In summary

The Trump administration today reinstated federal greenhouse gas rules on cars and trucks, backing down from its suspension of climate standards on the transportation industry.

The Trump administration today reinstated federal greenhouse gas rules on cars and trucks, backing down from its suspension of climate standards after legal pressure from California and others.

The decision published in the Federal Register means states will be required to measure and track on-road greenhouse gas emissions and set local targets to reduce transportation emissions on national highways.

It signifies a win for California and seven other states, which last week sued the U.S. Department of Transportation for both delaying and suspending what is known as the Greenhouse Gas Performance Measure, a program crafted by the Obama administration and finalized days before President Trump took office.

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California Attorney General Xavier Becerra described the reversal as a victory that “will help us tackle climate change.” In the United States, the transportation sector is the largest source of heat-trapping greenhouse gas emissions.

Smog-fueling traffic in the Newhall Pass. Photo by Jeff Newhall via Flickr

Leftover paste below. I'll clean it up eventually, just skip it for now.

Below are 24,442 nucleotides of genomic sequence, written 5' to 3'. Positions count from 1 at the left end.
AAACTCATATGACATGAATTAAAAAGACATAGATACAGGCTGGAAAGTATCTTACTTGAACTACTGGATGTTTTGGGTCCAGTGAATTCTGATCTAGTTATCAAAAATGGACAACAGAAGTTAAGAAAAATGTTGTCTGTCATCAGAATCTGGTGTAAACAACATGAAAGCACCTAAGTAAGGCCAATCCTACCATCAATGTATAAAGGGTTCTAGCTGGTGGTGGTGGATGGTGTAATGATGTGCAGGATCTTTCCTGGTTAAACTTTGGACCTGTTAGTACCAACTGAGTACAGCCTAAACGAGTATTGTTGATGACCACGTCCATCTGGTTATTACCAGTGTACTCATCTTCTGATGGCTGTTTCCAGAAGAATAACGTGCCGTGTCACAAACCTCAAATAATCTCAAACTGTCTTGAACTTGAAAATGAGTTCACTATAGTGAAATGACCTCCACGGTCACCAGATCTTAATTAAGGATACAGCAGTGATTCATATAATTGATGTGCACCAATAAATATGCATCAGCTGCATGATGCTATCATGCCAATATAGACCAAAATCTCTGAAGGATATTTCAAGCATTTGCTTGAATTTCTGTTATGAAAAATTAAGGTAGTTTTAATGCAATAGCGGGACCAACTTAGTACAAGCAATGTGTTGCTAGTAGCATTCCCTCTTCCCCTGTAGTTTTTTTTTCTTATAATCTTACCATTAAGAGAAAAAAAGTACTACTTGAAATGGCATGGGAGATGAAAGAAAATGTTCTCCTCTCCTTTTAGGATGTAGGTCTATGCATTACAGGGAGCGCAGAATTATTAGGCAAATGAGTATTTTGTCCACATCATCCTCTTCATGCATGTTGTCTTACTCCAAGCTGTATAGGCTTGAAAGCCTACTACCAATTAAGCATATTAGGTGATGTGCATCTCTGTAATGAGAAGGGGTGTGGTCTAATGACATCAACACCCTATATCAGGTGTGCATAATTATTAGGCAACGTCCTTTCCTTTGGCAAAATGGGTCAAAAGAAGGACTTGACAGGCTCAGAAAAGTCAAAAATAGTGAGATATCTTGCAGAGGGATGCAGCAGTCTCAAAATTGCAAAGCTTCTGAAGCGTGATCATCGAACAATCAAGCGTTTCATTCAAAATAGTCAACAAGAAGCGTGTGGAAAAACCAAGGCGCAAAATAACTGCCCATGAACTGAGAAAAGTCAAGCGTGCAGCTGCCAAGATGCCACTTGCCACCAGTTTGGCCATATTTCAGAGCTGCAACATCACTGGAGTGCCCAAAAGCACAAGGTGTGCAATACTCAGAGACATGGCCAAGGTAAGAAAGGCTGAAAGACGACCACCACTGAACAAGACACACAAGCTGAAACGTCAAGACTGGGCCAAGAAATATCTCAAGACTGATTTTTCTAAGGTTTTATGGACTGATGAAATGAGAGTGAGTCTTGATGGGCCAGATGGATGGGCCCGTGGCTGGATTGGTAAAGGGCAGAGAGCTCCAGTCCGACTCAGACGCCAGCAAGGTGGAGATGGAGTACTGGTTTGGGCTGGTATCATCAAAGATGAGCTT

In another legal move this week, Becerra filed an amicus brief petitioning the U.S. Court of Appeals for the District of Columbia to rehear a case involving a federal ban of hydroflurocarbons (HFCs) in their products.

The plea comes after a three-judge appeals panel ruled last month that the U.S. Environmental Protection Agency lacked the authority to ban HFCs, a potent greenhouse gas, under the Clean Air Act. California law requires the state to reduce HFCs by 40 percent by 2030.

“We need the EPA to act in concert with us to close a very big loophole that allows these dangerous chemicals to continue to be used despite the availability of less polluting alternatives,” California Air Resources Board chair Mary Nichols said in a news release.

The air board, the attorneys general of Connecticut, Delaware, Illinois, Maryland, New York, Oregon, Pennsylvania, Vermont and Washington, and the Minnesota Pollution Control Agency joined the amicus brief.

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